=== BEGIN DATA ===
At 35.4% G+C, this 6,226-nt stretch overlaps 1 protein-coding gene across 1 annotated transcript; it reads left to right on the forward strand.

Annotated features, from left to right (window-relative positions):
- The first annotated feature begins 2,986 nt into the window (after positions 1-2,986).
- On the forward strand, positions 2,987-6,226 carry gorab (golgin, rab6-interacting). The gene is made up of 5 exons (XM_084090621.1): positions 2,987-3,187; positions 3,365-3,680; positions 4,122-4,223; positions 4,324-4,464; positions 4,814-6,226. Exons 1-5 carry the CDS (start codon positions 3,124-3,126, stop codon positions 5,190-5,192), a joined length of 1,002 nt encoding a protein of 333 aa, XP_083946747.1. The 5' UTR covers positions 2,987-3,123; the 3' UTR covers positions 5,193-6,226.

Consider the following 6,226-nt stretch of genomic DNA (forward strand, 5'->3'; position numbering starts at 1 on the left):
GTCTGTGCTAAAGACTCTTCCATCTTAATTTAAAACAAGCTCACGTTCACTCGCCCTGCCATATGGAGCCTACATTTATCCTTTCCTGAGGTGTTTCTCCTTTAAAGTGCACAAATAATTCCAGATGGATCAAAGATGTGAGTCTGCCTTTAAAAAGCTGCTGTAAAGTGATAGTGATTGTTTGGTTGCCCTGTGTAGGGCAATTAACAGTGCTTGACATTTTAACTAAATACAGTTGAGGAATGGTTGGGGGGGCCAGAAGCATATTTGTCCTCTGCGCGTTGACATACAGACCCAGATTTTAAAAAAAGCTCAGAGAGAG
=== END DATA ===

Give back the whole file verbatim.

At 35.4% G+C, this 6,226-nt stretch overlaps 1 protein-coding gene across 1 annotated transcript; it reads left to right on the forward strand.

Annotated features, from left to right (window-relative positions):
- The first annotated feature begins 2,986 nt into the window (after positions 1-2,986).
- On the forward strand, positions 2,987-6,226 carry gorab (golgin, rab6-interacting). The gene is made up of 5 exons (XM_084090621.1): positions 2,987-3,187; positions 3,365-3,680; positions 4,122-4,223; positions 4,324-4,464; positions 4,814-6,226. Exons 1-5 carry the CDS (start codon positions 3,124-3,126, stop codon positions 5,190-5,192), a joined length of 1,002 nt encoding a protein of 333 aa, XP_083946747.1. The 5' UTR covers positions 2,987-3,123; the 3' UTR covers positions 5,193-6,226.

Consider the following 6,226-nt stretch of genomic DNA (forward strand, 5'->3'; position numbering starts at 1 on the left):
GTCTGTGCTAAAGACTCTTCCATCTTAATTTAAAACAAGCTCACGTTCACTCGCCCTGCCATATGGAGCCTACATTTATCCTTTCCTGAGGTGTTTCTCCTTTAAAGTGCACAAATAATTCCAGATGGATCAAAGATGTGAGTCTGCCTTTAAAAAGCTGCTGTAAAGTGATAGTGATTGTTTGGTTGCCCTGTGTAGGGCAATTAACAGTGCTTGACATTTTAACTAAATACAGTTGAGGAATGGTTGGGGGGGCCAGAAGCATATTTGTCCTCTGCGCGTTGACATACAGACCCAGATTTTAAAAAAAGCTCAGAGAGAG